The film pretty much never makes even the remotest amount of sense, and it reeks of last minute script revisions and editing room story upheaval.
For all the emphasis placed on The Tomb itself, it is a superlatively generic set that looks like little more than an abandoned warehouse. How anyone thought this would come across as the world's most inescapable prison is positively unfathomable.
The film delights in teasing its biggest "secret" (where The Tomb is located), but the concept is borrowed wholesale from another widely-seen action movie, utterly neutering the revelation. Once it is revealed, it stands as the most nonsensical notion in a film comprised entirely of nonsense.
Did I mention Sam Neill appears? Not even the calming presence of New Zealand's James Mason can class this folly up.
I'm glad I got to see this in a theatre (heck, I'd watch Hercules Goes Bananas in a theatre), but I don't think anyone's really missing out by this going straight to DVD in New Zealand.
What's more troubling is how it undermines the great work seen in The Last Stand, which I still strongly urge you to see if you haven't.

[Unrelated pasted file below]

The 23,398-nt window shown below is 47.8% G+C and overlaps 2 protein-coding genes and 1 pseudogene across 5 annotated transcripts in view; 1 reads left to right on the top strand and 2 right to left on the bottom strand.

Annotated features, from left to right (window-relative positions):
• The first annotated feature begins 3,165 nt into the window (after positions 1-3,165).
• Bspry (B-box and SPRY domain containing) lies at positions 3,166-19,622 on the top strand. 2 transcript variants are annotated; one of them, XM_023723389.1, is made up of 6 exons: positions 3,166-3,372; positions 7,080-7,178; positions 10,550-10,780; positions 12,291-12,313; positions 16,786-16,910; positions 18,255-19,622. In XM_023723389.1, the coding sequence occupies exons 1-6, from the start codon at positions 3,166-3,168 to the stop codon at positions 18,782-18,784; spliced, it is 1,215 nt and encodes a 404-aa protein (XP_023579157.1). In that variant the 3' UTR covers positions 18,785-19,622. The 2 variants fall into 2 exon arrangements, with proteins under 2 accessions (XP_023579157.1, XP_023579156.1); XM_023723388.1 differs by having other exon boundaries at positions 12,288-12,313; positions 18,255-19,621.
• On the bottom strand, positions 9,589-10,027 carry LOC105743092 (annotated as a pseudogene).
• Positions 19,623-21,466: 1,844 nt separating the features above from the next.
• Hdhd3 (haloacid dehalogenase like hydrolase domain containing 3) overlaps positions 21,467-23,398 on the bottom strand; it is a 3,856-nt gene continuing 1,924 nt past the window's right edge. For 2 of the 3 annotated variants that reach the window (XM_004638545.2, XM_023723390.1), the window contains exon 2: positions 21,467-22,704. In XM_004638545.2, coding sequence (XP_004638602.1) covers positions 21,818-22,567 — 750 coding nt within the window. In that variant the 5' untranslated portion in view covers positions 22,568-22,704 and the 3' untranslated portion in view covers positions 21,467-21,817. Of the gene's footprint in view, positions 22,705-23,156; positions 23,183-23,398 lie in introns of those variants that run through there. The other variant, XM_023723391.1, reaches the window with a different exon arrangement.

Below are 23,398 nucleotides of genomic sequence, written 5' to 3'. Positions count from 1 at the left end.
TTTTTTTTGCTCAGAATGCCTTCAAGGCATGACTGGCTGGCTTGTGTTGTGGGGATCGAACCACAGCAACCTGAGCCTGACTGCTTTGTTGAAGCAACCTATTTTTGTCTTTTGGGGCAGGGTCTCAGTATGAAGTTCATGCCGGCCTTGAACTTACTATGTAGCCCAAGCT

Escape Plan seems to demonstrate that Arnie now appears to lack either the power or the discernment in his film choices that led to all those classics in the late '80s and early '90s. I am concerned my favourite Austrian is on his way to Steven Seagaltown or Jean-Claude Van Dammeville. Or even worse, The Island of Bruce Willis.
The trailer for his next film Sabotage has been released. And it looks alright. Any film that takes inspiration from Agatha Christie is going to get me onboard ahead of time.
But with the highs of The Last Stand and now the lows of Escape Plan, it is truly a tumultuous time to be a devout Arnie fan.
* Arnie fan? Were you amped to see Escape Plan in a movie theatre? How do you feel about how his career's going? Comment below!